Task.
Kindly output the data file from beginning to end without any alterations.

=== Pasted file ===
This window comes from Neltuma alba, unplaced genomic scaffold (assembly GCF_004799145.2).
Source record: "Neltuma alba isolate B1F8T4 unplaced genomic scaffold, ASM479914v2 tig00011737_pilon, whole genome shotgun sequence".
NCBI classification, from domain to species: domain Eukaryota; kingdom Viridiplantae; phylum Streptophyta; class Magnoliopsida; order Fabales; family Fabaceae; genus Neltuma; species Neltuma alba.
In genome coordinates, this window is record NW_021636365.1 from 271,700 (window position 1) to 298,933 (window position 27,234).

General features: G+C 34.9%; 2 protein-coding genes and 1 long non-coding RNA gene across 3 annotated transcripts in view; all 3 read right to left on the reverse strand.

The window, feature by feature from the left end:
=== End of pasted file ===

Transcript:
This window comes from Neltuma alba, unplaced genomic scaffold (assembly GCF_004799145.2).
Source record: "Neltuma alba isolate B1F8T4 unplaced genomic scaffold, ASM479914v2 tig00011737_pilon, whole genome shotgun sequence".
NCBI classification, from domain to species: domain Eukaryota; kingdom Viridiplantae; phylum Streptophyta; class Magnoliopsida; order Fabales; family Fabaceae; genus Neltuma; species Neltuma alba.
In genome coordinates, this window is record NW_021636365.1 from 271,700 (window position 1) to 298,933 (window position 27,234).

General features: G+C 34.9%; 2 protein-coding genes and 1 long non-coding RNA gene across 3 annotated transcripts in view; all 3 read right to left on the reverse strand.

The window, feature by feature from the left end: